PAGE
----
New York Police Commissioner Raymond Kelly on Thursday challenged city council members who want to create an inspector general to regulate the department's surveillance of Muslims, saying his department needs no additional oversight.
In sometimes heated exchanges with council members at a budget hearing, Kelly defended his department's counterterrorism surveillance program as well as another crime-fighting policy, the stopping, questioning and frisking of people on the street.
"I think there's plenty of oversight," Kelly said. He cited New York's five district attorneys, two U.S. attorneys, a committee that investigates police corruption, the department's own internal affairs office and a 2003 court order that governs police surveillance.
"I don't know what more you would want," Kelly said.
Some council members say they are deeply concerned by a series of stories by The Associated Press detailing the extent of the surveillance program, which overwhelmingly targeted Muslim ethnic groups in its hunt for suspicious activity.
Undercover police officers eavesdropped in cafes and grocery stores, infiltrated Muslim student groups and monitored the public Internet activity of people as far away as Buffalo, N.Y. They set up a command center in New Brunswick, N.J., without the knowledge of the FBI or local police. They monitored people who changed their names from Arab-sounding names to more Americanized ones, created detailed catalogs of Muslim-owned businesses and recorded the license plates of worshippers at a New Jersey mosque.
Civil rights activists say they are worried about the names of innocent Americans ending up in secret police files.
Legal changes since 9/11 have left the police department's Intelligence Division with too little supervision, said Brad Lander, a Democratic council member from Brooklyn.
"We have many blind spots in our understanding of the NYPD," Lander said Thursday.
A 1985 court settlement, known as the Handschu Guidelines after the name of one of the plaintiffs, set strict time limits for investigations, imposed rules on the kinds of records police could keep and created a three-person body to oversee such investigations.
But after the 9/11 attacks, the NYPD persuaded a judge to give it more freedom. The resulting order, known as the Modified Handschu Guidelines, did away with the three-member body and most of the restrictions in 2003. Kelly said Thursday that his department "scrupulously" follows the new, more lax guidelines.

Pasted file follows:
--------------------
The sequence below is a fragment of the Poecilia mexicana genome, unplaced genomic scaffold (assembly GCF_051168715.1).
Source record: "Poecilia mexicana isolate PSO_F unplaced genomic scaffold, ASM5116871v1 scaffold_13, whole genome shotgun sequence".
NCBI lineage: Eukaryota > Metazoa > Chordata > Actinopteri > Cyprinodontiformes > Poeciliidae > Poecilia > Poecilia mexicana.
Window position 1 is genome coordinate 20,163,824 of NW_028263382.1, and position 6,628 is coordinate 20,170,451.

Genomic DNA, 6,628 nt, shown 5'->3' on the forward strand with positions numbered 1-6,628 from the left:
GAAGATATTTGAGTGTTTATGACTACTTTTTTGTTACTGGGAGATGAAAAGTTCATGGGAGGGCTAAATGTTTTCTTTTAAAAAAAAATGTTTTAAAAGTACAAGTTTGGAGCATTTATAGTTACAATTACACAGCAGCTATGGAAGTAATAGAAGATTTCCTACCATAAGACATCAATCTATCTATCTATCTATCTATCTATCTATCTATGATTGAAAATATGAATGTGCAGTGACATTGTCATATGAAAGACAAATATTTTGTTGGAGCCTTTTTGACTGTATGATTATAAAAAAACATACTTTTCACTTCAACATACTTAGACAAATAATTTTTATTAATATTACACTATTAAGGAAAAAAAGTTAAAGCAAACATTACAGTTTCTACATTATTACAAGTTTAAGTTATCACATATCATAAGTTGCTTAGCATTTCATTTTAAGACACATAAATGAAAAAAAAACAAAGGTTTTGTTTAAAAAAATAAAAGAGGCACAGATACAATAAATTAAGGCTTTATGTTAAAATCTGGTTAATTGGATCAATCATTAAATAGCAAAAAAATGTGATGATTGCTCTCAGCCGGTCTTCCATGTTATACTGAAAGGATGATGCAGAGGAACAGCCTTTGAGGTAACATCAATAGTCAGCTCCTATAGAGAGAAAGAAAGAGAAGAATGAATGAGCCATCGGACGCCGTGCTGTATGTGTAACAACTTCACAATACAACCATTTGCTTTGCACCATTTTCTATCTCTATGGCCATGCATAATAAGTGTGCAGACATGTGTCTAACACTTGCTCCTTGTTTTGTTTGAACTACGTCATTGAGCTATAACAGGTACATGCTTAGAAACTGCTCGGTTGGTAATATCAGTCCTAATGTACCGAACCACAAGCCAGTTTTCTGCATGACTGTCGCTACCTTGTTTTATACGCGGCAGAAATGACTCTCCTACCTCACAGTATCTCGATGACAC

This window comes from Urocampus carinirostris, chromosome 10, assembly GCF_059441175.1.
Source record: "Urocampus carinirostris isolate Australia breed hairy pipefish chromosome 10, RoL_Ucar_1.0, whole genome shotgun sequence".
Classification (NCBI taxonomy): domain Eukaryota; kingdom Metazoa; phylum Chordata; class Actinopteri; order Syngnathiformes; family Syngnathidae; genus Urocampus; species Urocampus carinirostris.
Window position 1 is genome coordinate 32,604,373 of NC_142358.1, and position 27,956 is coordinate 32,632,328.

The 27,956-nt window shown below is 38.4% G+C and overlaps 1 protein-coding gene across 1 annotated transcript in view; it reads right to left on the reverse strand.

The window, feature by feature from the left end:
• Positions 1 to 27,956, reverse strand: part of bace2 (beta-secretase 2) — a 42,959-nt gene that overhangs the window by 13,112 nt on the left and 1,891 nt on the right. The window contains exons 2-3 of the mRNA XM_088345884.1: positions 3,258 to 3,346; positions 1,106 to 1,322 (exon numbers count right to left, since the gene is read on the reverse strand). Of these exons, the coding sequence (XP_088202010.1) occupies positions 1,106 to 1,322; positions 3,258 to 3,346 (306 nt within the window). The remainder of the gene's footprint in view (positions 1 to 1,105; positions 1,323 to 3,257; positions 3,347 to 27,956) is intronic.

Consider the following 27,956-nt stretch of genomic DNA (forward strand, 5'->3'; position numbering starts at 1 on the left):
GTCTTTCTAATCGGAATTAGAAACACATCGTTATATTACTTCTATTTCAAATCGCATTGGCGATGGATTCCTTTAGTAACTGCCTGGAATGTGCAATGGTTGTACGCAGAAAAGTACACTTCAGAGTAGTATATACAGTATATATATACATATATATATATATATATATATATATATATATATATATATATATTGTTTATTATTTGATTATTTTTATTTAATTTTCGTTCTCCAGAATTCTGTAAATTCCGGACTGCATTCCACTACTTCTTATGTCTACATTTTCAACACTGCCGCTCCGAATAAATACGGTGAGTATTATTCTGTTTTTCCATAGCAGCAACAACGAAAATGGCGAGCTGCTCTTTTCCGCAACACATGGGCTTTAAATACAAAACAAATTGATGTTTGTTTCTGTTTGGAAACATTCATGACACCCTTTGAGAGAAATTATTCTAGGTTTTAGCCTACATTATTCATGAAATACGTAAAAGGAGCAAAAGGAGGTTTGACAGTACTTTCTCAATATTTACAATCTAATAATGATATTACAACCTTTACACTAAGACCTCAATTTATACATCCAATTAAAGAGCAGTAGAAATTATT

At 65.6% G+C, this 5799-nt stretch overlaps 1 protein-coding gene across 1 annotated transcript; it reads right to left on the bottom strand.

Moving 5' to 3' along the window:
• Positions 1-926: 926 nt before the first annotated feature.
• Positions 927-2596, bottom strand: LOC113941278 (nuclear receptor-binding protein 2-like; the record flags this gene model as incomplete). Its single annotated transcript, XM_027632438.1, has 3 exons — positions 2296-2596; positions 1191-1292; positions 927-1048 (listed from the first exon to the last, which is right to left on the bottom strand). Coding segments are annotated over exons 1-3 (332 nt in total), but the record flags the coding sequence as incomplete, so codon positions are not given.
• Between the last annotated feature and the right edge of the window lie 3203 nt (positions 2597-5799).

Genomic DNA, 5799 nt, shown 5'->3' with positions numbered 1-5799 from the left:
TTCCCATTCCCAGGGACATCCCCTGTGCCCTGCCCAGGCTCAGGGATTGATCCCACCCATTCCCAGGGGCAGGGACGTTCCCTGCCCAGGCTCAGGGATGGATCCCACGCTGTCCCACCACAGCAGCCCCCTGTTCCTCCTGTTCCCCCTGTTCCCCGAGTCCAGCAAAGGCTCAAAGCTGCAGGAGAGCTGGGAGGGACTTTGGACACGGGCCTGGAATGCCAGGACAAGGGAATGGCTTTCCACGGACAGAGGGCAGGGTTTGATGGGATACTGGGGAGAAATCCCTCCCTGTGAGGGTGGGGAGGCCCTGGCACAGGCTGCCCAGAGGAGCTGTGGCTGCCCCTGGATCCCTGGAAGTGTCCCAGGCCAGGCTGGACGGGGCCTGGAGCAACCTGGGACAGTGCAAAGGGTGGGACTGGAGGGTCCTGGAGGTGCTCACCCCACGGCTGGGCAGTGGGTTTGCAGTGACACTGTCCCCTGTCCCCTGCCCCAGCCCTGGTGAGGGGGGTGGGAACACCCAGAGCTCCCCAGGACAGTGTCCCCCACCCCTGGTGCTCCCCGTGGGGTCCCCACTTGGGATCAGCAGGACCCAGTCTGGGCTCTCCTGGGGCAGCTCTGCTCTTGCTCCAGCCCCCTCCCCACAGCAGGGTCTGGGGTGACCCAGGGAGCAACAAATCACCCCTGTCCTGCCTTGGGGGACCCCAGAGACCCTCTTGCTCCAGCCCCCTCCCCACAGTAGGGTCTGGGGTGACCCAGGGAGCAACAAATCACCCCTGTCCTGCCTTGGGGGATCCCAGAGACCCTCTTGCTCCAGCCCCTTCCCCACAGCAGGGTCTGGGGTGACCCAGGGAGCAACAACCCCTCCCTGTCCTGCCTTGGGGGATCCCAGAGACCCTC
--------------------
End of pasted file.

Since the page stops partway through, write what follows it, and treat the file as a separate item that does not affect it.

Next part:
Lander and council member Jumaane Williams said they are working on a bill that would create a police inspector general with broad subpoena powers to review surveillance operations. The council members said they were studying similar posts in other cities.
Thursday's hearing sometimes grew tense, as Kelly sparred with council members over the surveillance program and the department's "stop-and-frisk" policy.
"You don't have any answers. You criticize but you don't have any answers," Kelly shot back at Williams.
Police made a record 684,330 street stops last year, and 87 percent of those targeted were either black or Hispanic. On Thursday, Kelly said the policy was saving the lives of minorities, since they are disproportionately victims of violent crime.
Kelly also criticized the AP during the hearing, saying the news agency had never mentioned the Handschu guidelines that regulate surveillance until 14 stories into the series.
In fact, the first AP article on Aug. 24 included several paragraphs about the Handschu case, including quotes from the court files. It did not refer to the case by name.
Kelly also said that when his spokesman, Paul Browne, originally denied the existence of the police department's Demographics Unit in an AP interview last year, it was only because the unit's name had changed. The Demographics Unit is now called the Zone Assessment Unit, he said.
However, during the interview Browne specifically told the AP that no unit had ever operated, even informally, under the Demographics Unit name.
The intelligence division has 363 officers and a $60.6 million budget, according to Mayor Michael Bloomberg's latest budget proposal. That's in addition to the 114 officers in the Joint Terrorism Task Force, which works with federal agencies, and another 96 officers in the counterterrorism division.
Kelly said he plans to keep staffing at that level, despite the outbreak of pro-democracy movements in the Middle East and recent victories over Al-Qaida, such as the killing of Osama bin Laden. Kelly said the department was concerned about continuing threats out of Nigeria, Somalia and Yemen, as well "lone-wolf" extremists in the United States.
"I don't think we can lower our vigilance." Kelly said. "We don't see any diminishment of that threat."
Associated Press reporters Adam Goldman, Matt Apuzzo and Eileen Sullivan contributed to this report.
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